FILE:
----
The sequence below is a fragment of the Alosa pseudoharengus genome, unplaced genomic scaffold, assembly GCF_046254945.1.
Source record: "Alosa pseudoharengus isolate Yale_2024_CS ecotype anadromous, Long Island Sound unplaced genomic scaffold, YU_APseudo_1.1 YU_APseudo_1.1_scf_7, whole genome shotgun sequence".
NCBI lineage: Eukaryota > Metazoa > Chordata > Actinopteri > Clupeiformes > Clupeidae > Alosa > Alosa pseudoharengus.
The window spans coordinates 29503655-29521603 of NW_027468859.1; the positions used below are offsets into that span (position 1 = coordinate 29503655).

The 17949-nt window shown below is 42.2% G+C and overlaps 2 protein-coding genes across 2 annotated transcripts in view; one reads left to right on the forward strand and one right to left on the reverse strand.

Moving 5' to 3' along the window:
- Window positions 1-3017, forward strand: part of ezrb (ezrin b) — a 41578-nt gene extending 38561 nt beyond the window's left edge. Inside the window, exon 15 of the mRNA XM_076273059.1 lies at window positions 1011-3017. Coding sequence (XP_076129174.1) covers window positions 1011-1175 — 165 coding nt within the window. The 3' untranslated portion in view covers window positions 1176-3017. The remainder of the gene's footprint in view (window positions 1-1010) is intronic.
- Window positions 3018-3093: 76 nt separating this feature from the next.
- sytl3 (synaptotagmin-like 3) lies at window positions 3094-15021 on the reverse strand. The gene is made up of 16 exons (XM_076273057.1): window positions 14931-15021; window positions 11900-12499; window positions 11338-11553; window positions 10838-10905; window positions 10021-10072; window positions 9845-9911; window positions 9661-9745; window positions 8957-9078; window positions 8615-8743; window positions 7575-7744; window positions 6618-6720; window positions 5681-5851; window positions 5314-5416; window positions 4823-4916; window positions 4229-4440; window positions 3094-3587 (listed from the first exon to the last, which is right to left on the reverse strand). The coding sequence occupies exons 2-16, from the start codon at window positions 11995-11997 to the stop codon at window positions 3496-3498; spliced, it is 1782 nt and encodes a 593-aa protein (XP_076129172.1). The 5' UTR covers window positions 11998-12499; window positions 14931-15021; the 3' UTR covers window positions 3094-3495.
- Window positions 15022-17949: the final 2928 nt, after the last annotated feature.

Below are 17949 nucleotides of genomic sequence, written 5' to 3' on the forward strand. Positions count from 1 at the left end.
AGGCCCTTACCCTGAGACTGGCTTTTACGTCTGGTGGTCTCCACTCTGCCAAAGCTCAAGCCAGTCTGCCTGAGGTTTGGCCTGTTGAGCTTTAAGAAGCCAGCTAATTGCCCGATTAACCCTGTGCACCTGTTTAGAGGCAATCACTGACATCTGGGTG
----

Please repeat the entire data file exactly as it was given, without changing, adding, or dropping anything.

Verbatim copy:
The sequence below is a fragment of the Alosa pseudoharengus genome, unplaced genomic scaffold, assembly GCF_046254945.1.
Source record: "Alosa pseudoharengus isolate Yale_2024_CS ecotype anadromous, Long Island Sound unplaced genomic scaffold, YU_APseudo_1.1 YU_APseudo_1.1_scf_7, whole genome shotgun sequence".
NCBI lineage: Eukaryota > Metazoa > Chordata > Actinopteri > Clupeiformes > Clupeidae > Alosa > Alosa pseudoharengus.
The window spans coordinates 29503655-29521603 of NW_027468859.1; the positions used below are offsets into that span (position 1 = coordinate 29503655).

The 17949-nt window shown below is 42.2% G+C and overlaps 2 protein-coding genes across 2 annotated transcripts in view; one reads left to right on the forward strand and one right to left on the reverse strand.

Moving 5' to 3' along the window:
- Window positions 1-3017, forward strand: part of ezrb (ezrin b) — a 41578-nt gene extending 38561 nt beyond the window's left edge. Inside the window, exon 15 of the mRNA XM_076273059.1 lies at window positions 1011-3017. Coding sequence (XP_076129174.1) covers window positions 1011-1175 — 165 coding nt within the window. The 3' untranslated portion in view covers window positions 1176-3017. The remainder of the gene's footprint in view (window positions 1-1010) is intronic.
- Window positions 3018-3093: 76 nt separating this feature from the next.
- sytl3 (synaptotagmin-like 3) lies at window positions 3094-15021 on the reverse strand. The gene is made up of 16 exons (XM_076273057.1): window positions 14931-15021; window positions 11900-12499; window positions 11338-11553; window positions 10838-10905; window positions 10021-10072; window positions 9845-9911; window positions 9661-9745; window positions 8957-9078; window positions 8615-8743; window positions 7575-7744; window positions 6618-6720; window positions 5681-5851; window positions 5314-5416; window positions 4823-4916; window positions 4229-4440; window positions 3094-3587 (listed from the first exon to the last, which is right to left on the reverse strand). The coding sequence occupies exons 2-16, from the start codon at window positions 11995-11997 to the stop codon at window positions 3496-3498; spliced, it is 1782 nt and encodes a 593-aa protein (XP_076129172.1). The 5' UTR covers window positions 11998-12499; window positions 14931-15021; the 3' UTR covers window positions 3094-3495.
- Window positions 15022-17949: the final 2928 nt, after the last annotated feature.

Below are 17949 nucleotides of genomic sequence, written 5' to 3' on the forward strand. Positions count from 1 at the left end.
AGGCCCTTACCCTGAGACTGGCTTTTACGTCTGGTGGTCTCCACTCTGCCAAAGCTCAAGCCAGTCTGCCTGAGGTTTGGCCTGTTGAGCTTTAAGAAGCCAGCTAATTGCCCGATTAACCCTGTGCACCTGTTTAGAGGCAATCACTGACATCTGGGTG